Album: Withering – EP
Decrepit. Reduced to a hardly living, barely breathing stain of your former self; you cling to life like a drowning man clinging to a lifesaver, grasping at your only chances of salvation. You once stood tall and strong, with a solid spine held erect by lush, life-filled muscles. Now you are rendered invertebrate, and fleshy, tattered strips of waste are all that’s left of your one-massive musculature. Only one thing could have turned you into a hollow, horrid shell in such a short time: the debut self-titled EP by Canadian crushers, Withering. Formerly A Hitman’s Business, Withering are a force to be reckoned with, combining quick, tight deathcore with heavy-handed hardcore and beatdown elements, their breakout release is one of the most abrasive, aggressive combinations of heavy music to grace the scene since Falsifier’s self-titled or Rex’s Possession–making it a release that will slither into your head like a serpent and reduce you to rubbish like the toxic, violent infection it is.
Withering find themselves walking a tedious line when it comes to the band’s instrumental dynamic. At times, the Québécois quintet align themselves with slamming, skin-pulverizing deathcore a la Chamber of Malice, as drummer Nil Vallières toggles from machine gun blast beats and lightning quick footwork to hefty, meaty patterns and crushing breakdowns on “Blood Eagle.” Guitarists Vincent Monfette and Michael Mongeau follow suit, beginning the track with a fancy, contagiously catchy groove that quickly drops into filth-laden, furiously heavy chugs that snap the listener’s spine like a twig. Withering easily bounce back and forth between tediously technical riffs–where Mongeau and Monfette lead the charge into the listener’s head–and lurid, bouncy breakdowns: where Vallières reigns as king, aided by the groovy, gut-wrenching grooves from bassist Yanic Bérubé. However, where “Blood Eagle” is a fairly black-and-white example of the band’s heavy-to-heavier dynamic, tracks like “I Killed Baudelaire” throw the listener for a loop. “I Killed Baudelaire” is a grimy, gut-emulsifying lesson in hyper-heavy beatdown deathcore. Opening with a dissonant, dirge-like riff that is simply dripping with doom-metal influence, the track barely speeds up throughout its duration, leaving Vallières to throw in off-kilter fills between Monfette and Mongeau’s murderously heavy chugs. This track is far and away Withering at their most instrumentally immense moment, with every chug, pluck and smack hitting the listener square in the temple like a sock full of rocks, breaking their skull open without effort.
Where Withering’s instrumentation ranges from infectiously catchy to incredibly immense, their vocal element is simply disastrous, infecting the listener’s brain like a neurotoxin and reducing their grey matter to waste. Vocalist Jasmin Bélisle is the ideal compliment to the crushing instrumentation and incredibly aggressive atmosphere the rest of Withering bring to the table. From the first cynical syllables of the introductory track, “-W-,” Bélisle is a constant source of anger, bitterness and hatred. While “Blood Eagle” and “I Killed Baudelaire” see Bélisle barking with directionless anger and general disgust, he truly shines on “K-Word Yourself” and “COD4CUNT,” where his anger is funneled into lurid, hyper-aggressive lyrics directed at a particular person or concept. Here, his lyrics mirror his vocals; low, gruff and grimy, preaching about violence and revenge as his tones descend further and further into pools of aural disease, sounding as if they’re pouring from the mouth of Satan himself.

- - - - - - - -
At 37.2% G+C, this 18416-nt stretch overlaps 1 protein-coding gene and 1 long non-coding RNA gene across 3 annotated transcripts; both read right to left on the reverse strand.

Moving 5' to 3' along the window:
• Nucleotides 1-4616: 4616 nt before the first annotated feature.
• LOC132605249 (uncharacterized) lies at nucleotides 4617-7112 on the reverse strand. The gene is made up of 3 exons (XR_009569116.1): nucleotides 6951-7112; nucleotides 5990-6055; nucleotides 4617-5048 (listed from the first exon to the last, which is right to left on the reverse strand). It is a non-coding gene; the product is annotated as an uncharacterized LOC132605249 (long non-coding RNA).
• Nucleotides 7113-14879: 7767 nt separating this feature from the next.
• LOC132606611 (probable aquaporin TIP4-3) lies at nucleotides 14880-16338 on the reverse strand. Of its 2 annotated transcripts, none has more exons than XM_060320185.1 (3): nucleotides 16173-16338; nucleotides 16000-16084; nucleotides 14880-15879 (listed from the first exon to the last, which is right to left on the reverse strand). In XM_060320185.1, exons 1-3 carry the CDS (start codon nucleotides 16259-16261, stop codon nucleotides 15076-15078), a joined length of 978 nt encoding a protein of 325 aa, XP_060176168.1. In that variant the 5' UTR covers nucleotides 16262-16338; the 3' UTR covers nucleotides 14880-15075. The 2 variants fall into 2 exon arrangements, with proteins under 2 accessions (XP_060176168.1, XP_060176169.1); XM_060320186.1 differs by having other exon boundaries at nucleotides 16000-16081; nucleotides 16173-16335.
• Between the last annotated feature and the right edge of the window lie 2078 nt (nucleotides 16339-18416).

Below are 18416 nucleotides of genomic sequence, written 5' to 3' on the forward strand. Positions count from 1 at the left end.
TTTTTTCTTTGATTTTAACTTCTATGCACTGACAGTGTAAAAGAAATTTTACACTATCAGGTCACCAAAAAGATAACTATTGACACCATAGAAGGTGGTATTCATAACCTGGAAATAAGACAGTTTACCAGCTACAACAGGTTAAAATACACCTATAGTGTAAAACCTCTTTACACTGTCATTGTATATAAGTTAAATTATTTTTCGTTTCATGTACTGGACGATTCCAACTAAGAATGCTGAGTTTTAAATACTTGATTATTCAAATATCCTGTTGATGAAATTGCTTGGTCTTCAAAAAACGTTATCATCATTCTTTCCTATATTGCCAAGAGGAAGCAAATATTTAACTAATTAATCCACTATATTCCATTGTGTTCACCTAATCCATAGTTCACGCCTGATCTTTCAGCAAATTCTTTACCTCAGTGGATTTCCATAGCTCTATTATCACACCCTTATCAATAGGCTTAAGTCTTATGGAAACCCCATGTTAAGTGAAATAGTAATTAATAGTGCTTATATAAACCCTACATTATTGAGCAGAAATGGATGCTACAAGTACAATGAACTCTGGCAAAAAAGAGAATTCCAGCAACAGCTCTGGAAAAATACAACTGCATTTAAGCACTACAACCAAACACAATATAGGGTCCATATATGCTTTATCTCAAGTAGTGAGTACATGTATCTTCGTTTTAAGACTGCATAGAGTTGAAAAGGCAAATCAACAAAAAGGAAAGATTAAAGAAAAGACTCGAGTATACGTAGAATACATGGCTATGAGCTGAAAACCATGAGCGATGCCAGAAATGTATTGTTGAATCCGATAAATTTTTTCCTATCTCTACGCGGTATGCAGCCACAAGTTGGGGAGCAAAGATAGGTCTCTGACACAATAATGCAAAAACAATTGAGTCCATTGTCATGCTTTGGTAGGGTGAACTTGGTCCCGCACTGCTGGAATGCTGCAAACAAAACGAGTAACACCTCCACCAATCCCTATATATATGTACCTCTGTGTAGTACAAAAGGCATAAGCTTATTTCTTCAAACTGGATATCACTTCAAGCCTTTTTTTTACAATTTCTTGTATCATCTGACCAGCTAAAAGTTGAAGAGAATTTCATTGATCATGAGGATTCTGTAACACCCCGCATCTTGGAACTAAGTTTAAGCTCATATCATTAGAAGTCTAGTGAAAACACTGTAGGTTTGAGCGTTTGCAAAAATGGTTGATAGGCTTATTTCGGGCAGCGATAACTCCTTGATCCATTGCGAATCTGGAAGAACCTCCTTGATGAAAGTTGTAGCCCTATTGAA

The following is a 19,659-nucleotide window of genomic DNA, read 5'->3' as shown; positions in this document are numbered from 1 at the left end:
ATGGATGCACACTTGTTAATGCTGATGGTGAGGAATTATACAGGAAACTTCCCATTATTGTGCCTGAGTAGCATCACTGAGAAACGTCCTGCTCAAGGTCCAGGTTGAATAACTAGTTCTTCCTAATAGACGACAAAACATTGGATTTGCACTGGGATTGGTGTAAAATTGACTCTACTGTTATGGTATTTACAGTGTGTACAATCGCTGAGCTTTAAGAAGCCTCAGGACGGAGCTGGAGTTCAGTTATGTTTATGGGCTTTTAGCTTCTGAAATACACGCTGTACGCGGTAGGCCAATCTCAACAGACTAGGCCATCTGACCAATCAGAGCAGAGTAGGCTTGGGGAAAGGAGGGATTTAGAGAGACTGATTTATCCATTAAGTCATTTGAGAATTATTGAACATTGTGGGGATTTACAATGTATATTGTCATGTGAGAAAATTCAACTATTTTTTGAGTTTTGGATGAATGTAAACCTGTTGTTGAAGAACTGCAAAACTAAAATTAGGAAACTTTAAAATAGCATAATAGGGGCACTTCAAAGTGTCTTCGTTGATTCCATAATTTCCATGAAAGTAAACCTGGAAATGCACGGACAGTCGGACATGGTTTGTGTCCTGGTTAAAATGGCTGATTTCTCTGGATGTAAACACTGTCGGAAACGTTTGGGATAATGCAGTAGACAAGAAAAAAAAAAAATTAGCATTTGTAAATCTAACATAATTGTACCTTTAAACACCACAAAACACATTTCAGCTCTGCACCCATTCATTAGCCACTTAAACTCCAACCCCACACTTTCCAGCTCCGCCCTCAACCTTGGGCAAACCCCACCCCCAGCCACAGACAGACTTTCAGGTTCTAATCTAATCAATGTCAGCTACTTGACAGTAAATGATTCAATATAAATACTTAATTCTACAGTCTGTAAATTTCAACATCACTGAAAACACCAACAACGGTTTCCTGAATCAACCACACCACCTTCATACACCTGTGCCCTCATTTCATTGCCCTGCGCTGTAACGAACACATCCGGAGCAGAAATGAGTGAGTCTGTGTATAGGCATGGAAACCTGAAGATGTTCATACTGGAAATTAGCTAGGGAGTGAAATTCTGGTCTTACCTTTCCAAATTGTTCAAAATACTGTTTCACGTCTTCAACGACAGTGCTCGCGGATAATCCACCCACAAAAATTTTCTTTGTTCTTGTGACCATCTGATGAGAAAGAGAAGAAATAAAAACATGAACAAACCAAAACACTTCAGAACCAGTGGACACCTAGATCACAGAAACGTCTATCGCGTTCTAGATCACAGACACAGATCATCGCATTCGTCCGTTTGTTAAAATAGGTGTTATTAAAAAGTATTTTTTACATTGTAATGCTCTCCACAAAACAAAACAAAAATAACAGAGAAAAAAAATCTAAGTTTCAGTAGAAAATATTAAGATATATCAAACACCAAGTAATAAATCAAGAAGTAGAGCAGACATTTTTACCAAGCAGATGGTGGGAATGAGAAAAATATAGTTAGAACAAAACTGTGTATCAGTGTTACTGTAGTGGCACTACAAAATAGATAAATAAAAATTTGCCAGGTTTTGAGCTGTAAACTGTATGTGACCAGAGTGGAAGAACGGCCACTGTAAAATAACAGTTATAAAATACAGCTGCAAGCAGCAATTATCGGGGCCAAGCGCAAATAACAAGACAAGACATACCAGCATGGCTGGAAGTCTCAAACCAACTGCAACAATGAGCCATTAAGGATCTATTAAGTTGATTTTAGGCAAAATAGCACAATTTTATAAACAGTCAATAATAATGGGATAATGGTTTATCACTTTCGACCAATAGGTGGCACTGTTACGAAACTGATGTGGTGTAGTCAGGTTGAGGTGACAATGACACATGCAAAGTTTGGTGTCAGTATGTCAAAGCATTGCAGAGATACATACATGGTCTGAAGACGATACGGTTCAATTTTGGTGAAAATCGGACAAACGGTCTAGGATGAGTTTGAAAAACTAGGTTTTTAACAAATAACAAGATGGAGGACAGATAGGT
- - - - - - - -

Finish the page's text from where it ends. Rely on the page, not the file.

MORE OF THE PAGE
Withering will infect the mind of even the most voracious fans of heavy music and leave them rotting on the sidewalk. Bélisle’s rampant bitterness plunges into the listener’s bloodstream, riding on a vector of punishing, contagiously catchy musicianship created by Mongeau and Monfette’s marvelous grooves and Vallières’ vicious drumming combined with Bérubé’s beefy bass grooves. If the opening groove to “Blood Eagle” doesn’t make you want to get up and start dancing, then the crushing climax to “K-Word Yourself” definitely will. And if you still haven’t felt compelled to start a mosh pit right where you stand by the time “I Killed Baudelaire” reaches a head, then you ought to get your hearing checked, because combinations of catchy hardcore, bare-knuckle beatdown and devastating deathcore simply done the way Withering do them don’t come around very often. Produced by Maxime Lacroix at House of Gain studios, not only is this release the product of perfect songwriting, but it is the result of top-notch production as well. Withering’s debut EP is all the destructive force of centuries of rot and weathering condensed into an under 20-minute experience that will leave no listener unscathed.
Grotesquely heavy and contagiously catchy–what more is there to say about Withering that won’t have fans of heavy music clambering to get their hands on it? All the evil of A Hitman’s Business repurposed and refined into a heavier, meatier and more malicious package, Withering’s self-titled release is one disease you’ll be dying to catch.
For Fans Of: Blind Witness, Falsifier, Rex, Traitors, Drag the Lake
By: Connor Welsh